Based in Bournemouth on England’s south coast, Owen Moore is an Irish-born singer-songwriter. I reviewed his 2021 album Fireside Songs last year and Owen has kindly sent me his latest: Sixteen Easy Songs For Voice & Guitar.
A prolific songwriter with an extensive back catalogue, this latest album is actually a compilation with highlights drawn from Owen’s ten previous albums which span the period 2011-2021.
Doing exactly what it says on the tin, Sixteen Easy Songs For Voice & Guitar serves as a welcome introduction to anyone wanting to familiarise themselves with Owen Moore’s work. It’s just Owen, his voice, his songs and his guitar but it makes for a fine album.
Serving up folk-infused acoustic Americana, Moore’s wistful, easy-going delivery and thoughtful, introspective lyrics are allied with instantly catchy melodies that owe something towards pop sensibilities, too.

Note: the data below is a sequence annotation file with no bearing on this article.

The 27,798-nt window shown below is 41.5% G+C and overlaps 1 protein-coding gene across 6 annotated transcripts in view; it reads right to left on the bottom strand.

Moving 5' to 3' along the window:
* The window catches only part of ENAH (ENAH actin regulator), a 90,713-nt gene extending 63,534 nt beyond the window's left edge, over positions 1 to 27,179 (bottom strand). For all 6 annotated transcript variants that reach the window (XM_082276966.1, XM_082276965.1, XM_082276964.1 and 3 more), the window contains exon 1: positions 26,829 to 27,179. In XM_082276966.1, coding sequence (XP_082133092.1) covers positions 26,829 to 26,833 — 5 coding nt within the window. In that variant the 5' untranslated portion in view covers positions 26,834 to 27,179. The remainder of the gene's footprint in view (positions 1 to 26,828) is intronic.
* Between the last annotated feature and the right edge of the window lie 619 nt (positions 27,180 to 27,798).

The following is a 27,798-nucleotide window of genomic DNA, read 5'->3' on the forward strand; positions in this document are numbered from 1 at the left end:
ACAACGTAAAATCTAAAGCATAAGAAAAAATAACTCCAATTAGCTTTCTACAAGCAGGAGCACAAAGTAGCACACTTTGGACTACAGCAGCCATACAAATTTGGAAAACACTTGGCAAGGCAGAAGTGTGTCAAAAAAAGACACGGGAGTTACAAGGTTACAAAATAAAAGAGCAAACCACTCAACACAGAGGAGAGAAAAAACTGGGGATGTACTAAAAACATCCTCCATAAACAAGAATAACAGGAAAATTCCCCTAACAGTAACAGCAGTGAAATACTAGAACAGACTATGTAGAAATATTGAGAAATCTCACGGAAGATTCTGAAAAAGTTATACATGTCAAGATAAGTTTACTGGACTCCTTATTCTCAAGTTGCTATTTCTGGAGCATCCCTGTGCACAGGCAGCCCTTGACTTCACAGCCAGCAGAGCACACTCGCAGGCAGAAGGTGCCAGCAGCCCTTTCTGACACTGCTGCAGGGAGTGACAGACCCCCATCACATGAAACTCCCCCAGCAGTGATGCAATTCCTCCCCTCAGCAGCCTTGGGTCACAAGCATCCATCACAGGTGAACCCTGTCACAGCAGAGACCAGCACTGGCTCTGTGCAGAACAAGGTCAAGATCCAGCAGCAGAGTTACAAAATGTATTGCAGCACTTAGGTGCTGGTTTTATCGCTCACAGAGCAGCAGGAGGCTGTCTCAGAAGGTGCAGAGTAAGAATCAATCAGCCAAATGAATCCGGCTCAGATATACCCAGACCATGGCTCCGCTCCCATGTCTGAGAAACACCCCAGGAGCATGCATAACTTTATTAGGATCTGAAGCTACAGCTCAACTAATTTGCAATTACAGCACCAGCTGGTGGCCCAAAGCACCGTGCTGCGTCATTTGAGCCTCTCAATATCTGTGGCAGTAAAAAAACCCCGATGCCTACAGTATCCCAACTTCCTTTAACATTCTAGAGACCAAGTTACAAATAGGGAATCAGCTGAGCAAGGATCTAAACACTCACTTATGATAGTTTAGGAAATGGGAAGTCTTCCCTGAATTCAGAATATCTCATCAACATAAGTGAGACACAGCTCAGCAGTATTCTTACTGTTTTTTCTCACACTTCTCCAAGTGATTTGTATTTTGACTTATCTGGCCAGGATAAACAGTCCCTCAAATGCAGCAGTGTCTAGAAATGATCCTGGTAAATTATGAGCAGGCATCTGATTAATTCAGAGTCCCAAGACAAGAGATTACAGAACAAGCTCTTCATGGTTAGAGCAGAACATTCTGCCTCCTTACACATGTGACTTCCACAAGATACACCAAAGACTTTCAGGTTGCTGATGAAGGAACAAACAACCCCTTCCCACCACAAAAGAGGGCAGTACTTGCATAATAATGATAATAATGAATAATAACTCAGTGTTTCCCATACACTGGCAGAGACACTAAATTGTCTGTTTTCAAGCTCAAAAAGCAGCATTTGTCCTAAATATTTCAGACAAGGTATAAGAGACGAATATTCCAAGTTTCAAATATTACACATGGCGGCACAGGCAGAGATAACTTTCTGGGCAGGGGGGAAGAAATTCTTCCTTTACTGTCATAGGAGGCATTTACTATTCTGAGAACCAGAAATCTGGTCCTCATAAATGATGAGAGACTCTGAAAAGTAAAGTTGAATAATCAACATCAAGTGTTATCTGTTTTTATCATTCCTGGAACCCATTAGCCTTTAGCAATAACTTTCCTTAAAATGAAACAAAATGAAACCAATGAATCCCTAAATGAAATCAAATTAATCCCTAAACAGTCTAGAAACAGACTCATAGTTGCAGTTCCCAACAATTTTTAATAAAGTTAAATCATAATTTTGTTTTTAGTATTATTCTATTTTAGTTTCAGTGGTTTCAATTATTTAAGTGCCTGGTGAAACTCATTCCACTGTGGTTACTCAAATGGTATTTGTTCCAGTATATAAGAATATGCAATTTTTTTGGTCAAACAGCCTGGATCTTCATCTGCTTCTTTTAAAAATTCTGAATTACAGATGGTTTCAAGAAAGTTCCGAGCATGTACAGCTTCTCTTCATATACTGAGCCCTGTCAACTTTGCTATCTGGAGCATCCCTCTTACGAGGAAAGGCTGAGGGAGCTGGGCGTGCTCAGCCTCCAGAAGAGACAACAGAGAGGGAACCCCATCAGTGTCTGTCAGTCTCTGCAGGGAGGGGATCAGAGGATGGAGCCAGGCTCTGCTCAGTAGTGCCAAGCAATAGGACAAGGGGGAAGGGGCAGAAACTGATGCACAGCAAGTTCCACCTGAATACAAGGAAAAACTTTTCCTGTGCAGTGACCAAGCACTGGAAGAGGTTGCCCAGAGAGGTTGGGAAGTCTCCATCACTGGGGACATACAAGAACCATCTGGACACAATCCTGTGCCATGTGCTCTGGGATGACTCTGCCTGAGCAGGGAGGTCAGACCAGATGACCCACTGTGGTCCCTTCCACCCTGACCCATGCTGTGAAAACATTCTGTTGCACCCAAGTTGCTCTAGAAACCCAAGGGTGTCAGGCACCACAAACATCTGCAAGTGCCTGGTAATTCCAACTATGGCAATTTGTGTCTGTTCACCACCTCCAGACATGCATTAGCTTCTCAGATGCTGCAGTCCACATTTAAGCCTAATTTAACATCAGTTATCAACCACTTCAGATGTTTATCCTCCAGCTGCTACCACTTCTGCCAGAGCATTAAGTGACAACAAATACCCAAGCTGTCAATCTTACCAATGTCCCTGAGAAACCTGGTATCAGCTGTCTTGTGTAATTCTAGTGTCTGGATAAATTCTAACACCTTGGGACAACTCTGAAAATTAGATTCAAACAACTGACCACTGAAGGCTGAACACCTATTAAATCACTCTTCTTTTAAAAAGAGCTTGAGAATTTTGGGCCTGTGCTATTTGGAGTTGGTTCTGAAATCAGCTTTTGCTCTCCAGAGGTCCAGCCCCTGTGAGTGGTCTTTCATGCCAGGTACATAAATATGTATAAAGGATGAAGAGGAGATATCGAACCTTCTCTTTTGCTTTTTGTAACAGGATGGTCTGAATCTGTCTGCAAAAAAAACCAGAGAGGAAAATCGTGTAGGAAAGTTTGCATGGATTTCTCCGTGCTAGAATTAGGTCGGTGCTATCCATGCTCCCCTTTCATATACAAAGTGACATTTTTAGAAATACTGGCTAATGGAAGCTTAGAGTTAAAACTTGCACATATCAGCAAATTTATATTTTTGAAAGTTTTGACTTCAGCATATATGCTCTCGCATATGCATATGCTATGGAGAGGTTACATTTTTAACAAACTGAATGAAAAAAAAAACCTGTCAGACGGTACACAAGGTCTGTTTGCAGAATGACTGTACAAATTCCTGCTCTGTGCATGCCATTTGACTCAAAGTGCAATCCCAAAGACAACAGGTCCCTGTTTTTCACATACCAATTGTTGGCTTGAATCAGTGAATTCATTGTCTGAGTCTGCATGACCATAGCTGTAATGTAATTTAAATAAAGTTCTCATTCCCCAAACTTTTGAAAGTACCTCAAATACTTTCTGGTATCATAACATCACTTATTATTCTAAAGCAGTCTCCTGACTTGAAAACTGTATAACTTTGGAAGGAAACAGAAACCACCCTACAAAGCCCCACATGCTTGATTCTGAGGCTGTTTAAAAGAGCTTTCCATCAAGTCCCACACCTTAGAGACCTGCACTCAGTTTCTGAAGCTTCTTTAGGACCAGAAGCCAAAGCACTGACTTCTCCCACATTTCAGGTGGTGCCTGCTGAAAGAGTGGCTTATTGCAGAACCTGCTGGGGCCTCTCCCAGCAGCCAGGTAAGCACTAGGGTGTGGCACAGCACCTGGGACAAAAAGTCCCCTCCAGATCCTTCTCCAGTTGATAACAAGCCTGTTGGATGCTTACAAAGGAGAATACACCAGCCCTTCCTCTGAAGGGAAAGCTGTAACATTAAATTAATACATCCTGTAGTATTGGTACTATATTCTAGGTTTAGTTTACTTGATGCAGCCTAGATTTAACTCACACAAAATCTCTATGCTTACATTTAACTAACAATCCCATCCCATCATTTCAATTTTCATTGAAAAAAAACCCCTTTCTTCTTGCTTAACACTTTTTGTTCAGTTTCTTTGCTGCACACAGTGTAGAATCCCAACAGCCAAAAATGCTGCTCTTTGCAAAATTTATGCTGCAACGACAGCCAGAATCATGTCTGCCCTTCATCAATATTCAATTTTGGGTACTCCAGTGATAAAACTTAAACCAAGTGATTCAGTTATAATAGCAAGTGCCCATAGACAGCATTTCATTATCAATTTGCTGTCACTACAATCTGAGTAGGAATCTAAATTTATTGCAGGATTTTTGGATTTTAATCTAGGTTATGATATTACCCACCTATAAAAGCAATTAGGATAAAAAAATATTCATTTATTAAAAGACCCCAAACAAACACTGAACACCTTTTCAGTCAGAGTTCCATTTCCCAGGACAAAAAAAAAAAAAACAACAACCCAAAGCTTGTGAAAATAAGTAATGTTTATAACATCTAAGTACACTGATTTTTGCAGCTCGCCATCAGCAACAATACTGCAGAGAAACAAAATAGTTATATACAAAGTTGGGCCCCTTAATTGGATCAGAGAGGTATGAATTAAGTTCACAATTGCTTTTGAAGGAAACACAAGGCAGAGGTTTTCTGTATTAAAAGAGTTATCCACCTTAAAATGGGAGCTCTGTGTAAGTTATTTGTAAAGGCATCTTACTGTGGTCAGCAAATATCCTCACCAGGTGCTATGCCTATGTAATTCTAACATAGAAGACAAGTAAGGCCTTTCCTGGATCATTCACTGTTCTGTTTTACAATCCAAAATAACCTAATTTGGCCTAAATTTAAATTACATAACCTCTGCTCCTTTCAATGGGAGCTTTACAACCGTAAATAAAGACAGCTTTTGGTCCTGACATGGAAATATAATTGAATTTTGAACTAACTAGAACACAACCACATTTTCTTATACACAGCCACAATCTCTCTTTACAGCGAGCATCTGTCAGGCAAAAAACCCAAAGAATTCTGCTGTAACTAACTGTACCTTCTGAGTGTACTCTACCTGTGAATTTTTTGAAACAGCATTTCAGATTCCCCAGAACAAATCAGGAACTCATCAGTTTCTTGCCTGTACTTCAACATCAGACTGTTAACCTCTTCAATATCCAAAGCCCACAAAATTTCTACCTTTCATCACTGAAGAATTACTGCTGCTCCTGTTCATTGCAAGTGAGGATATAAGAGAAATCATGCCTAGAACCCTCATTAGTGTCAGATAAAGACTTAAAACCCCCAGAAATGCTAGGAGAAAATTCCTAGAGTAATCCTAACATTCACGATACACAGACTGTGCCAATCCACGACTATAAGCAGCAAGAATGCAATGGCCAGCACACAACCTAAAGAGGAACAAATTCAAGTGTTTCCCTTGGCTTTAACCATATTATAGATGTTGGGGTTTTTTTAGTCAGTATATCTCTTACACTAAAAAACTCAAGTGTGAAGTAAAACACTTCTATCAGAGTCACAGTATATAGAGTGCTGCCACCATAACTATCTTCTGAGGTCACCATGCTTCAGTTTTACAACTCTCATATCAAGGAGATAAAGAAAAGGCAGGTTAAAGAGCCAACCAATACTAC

The full track listing for Sixteen Easy Songs For Voice & Guitar is as follows:
Round And Round
She’s Still Wearing Blue
Hang Around With You
The Blue Notes
Walking With That Girl Of Mine
Voices In My Head
All The Time In The World
Home In The Rain
I Don’t Play My Guitar On A Sunday
One Sweet Day
In A Song
Released: September 2021
The album, and others, are available via Owen Moore’s website in CD and digital formats.
Formed in 2013, Beinn Lee are a six-piece band from Uist in the Outer Hebrides. Two-and-a-half years in the making, the band’s second album, DEÒ, follows their debut, OSGARRA, released back in 2018.
While DEÒ contains a number of the band’s interpretations of traditional songs and tunes, it also showcases some brand-new original compositions, too, in both English and Gaelic. Musically, too, the album combines the traditional sounds of pipes, flute, fiddle and accordion with more contemporary influences. And the result is a stunningly vibrant synthesis of the traditional and the modern. Infectious modern beats jostle with the long-revered sounds of Gaelic folk to produce something that is fresh, vibrant and instantly moreish.